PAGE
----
Thursday, August 4, 2011
McLachlan Warns of Attack on U.S. by Japan
By ROGER M. GRACE
Thirty one years, six months, and 19 days before that “day of infamy” when Pearl Harbor was bombed, U.S. Rep. James McLachlan, R-Los Angeles, raised a cry as to the vulnerability of the west coast to an attack from Japan, declaring:
“I may go so far as to say that I believe a war possible, the result of which might be that the Pacific coast states will become foreign territory.”
McLachlan’s remarks from the floor of Congress on May 18, 1910, received widespread coverage…and considerable derision. For example, this appears in the Philadelphia Telegraph:
“If the Japanese undertake to effect a landing they will be driven back, if not by [McLachlan’s] fellow [west coast] citizens, then by volunteers from the east and middle west, where the people are inclined to look upon the ‘yellow peril’ as a joke, where the rational spirit feels strong in its own conceit, and where the people see no inconsistency in a proper preparation for emergencies and a calm repose that refuses to flinch, at least until the firing begins. As a matter of cold, hard fact, the Japanese are a little bit arrogant, and it may be necessary to spank them some day, but the chastisement will be administered in the Pacific sea and the Eastern archipelago, not upon the Pacific coast.”
Did McLachlan demonstrate prescience as to an attack? Or did his warning reflect a widespread and then-baseless, if not paranoiac, fear of the unknown orient?
McLachlan followed up with this May 24, 1910, proposed resolution:
“That the Secretary of War be directed, and he is hereby directed to submit to this House with the least practicable delay a report showing in detail.
“1. The condition of the military forces and defenses of the nation, including the organized militia.
“2. The state of readiness of this country for defense in the event of war, with particular reference to its preparedness to repel invasion if attempted: (a) on the Atlantic or Gulf coast; or (b) on the Pacific coast.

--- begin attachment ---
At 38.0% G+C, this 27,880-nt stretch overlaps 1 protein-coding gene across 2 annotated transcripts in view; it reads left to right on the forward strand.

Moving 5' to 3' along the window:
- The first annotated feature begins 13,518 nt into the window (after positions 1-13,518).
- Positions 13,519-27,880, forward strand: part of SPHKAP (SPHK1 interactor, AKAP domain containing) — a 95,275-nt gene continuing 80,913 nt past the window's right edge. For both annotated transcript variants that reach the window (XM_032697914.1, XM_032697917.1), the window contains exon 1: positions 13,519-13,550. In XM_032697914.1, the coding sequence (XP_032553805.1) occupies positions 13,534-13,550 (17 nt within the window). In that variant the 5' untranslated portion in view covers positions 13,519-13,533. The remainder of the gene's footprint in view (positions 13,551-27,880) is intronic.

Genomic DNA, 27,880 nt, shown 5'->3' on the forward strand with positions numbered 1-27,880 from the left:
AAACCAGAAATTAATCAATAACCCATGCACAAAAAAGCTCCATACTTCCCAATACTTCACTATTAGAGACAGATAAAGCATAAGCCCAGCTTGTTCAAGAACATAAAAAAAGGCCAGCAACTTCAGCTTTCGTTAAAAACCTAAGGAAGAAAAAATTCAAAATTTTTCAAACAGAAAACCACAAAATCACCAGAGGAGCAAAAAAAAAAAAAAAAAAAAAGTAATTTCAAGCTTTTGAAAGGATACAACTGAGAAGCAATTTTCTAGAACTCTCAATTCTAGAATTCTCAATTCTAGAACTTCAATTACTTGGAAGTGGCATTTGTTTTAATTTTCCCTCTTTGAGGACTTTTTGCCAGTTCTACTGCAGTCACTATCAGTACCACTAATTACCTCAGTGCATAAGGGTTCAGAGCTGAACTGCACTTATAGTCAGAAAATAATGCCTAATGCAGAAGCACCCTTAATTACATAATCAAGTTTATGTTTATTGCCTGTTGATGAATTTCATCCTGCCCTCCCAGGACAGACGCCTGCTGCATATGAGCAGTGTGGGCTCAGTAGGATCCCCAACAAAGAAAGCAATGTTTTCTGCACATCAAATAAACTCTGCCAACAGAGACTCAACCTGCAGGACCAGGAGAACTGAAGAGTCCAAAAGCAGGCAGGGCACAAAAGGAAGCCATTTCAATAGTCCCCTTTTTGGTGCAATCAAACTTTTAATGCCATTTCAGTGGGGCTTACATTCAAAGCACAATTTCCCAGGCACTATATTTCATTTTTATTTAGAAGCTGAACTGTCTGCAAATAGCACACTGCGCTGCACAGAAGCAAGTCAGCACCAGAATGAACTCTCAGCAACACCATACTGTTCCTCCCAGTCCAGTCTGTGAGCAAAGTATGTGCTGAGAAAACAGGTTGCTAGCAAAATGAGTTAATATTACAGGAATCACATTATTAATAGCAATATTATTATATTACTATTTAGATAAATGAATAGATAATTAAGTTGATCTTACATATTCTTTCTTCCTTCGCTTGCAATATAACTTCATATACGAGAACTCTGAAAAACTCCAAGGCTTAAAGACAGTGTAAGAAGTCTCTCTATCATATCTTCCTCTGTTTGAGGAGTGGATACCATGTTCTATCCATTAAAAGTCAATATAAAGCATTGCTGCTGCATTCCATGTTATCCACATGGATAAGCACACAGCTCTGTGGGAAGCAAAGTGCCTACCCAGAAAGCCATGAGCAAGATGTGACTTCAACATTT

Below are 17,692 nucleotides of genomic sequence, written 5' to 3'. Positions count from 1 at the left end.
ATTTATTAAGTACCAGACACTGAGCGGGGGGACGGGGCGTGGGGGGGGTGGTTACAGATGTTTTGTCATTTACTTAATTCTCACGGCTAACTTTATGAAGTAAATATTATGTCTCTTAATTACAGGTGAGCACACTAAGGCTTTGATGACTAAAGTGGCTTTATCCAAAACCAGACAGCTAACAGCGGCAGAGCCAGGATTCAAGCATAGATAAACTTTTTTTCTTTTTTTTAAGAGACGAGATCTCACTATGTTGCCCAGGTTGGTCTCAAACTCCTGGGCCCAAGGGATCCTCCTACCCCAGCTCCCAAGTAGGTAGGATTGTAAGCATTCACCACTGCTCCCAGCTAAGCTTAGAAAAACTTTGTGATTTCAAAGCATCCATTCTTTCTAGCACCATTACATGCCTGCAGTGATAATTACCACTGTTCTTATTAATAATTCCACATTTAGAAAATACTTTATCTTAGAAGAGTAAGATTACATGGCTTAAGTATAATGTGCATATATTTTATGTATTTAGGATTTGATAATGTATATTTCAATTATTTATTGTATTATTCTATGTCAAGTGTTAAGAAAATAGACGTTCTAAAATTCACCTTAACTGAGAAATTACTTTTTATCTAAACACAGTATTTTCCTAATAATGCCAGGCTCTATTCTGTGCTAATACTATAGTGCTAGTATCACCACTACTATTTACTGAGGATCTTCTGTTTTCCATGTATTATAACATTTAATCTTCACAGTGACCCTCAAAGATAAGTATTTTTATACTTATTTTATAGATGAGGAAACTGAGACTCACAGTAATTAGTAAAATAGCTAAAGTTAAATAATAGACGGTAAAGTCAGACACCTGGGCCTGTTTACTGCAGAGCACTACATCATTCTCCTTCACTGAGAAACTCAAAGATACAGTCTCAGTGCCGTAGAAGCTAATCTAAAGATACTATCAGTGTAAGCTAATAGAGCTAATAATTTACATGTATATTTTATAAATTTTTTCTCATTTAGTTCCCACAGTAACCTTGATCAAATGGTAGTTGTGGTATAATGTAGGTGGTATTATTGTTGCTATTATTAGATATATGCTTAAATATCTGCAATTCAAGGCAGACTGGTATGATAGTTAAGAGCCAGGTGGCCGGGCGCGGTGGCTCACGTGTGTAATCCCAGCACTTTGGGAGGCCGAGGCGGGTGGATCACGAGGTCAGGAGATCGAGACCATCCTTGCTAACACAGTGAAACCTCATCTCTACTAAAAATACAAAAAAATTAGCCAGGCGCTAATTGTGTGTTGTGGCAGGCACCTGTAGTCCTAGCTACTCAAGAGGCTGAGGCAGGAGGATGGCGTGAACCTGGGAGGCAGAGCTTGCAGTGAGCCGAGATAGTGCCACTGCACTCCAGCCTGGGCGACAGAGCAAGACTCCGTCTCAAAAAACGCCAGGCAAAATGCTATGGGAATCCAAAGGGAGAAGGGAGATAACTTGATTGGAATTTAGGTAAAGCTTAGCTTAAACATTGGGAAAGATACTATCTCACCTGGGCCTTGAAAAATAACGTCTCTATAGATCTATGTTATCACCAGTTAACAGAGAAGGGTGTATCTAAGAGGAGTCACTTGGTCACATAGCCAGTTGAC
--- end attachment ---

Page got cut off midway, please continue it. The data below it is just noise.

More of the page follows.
“3. The additional forces, armaments, and equipments necessary, if any, to afford reasonable guaranty against successful invasion of United States territory in time of war.”
The resolution passed—and was to spark a major brouhaha in December over suppression of the response by Secretary of War Jacob M. Dickinson. McLachlan, by then, was a lame duck, having lost the Republican nomination for reelection.
The New York Times’ issue of Dec. 15 contains a report, datelined the previous day, which begins:
Speaker [Joseph Gurney] Cannon and Mr. Dickinson, the Secretary of War, played prominent parts to-day in a comedy of errors, which, while it lasted, was of absorbing interest. The amusement centered around a document which the Secretary sent to the House of Representatives last week in regard to the military weaknesses of the country. The document was in response to a resolution by Representative McLachlan of California. As originally prepared, it embraced over 200 typewritten pages and presented a vast amount of details that would make interesting reading to military attaches at the foreign embassies and legations in Washington and in all the Chancellories of Europe.
After it was sent to the House the Secretary had a talk with President Taft about it and outlined to him the principal arguments that had been set out for strengthening the military defenses of the country and making the mobile army sufficient in size and equipment to meet the demands that would be made upon it in time of war. Mr. Taft, with the discretion he had gained by his experience as War Secretary, instantly realized the effect that such a communication might have on foreign powers. By this time the document had been printed, and copies placed in the hands of the various press associations and arrangements were made to release it for publication on Saturday last. But a hurried effort was made to recall the letter, and the newspaper men were notified not to print it on the day named. The letter, as sent from the War Department, was signed by Secretary Dickinson.
According to the Times account, the report was again transmitted to the House on Dec. 14 but was now marked “confidential” in large letters; reporters were admonished not to divulge the contents; Cannon shot off a letter to Dickinson advising that House rules had no provision for confidentiality of documents and suggesting he snatch back the report and make redactions.
As it turned out, some publication had released the contents and the Times and other newspapers thus felt at liberty to do so, also. In the report, Dickinson confesses:
“It is apparent that we are almost wholly unprepared for war.”
A Dec. 16 wire service report says:
“Representative James McLachlan, California, the author of the resolution which caused the report to be written, is in high glee.
“‘The War Department is tickled to death to have the truth come out,’ he declared.”
There will be more about this episode in the next column.
Copyright 2011, Metropolitan News Company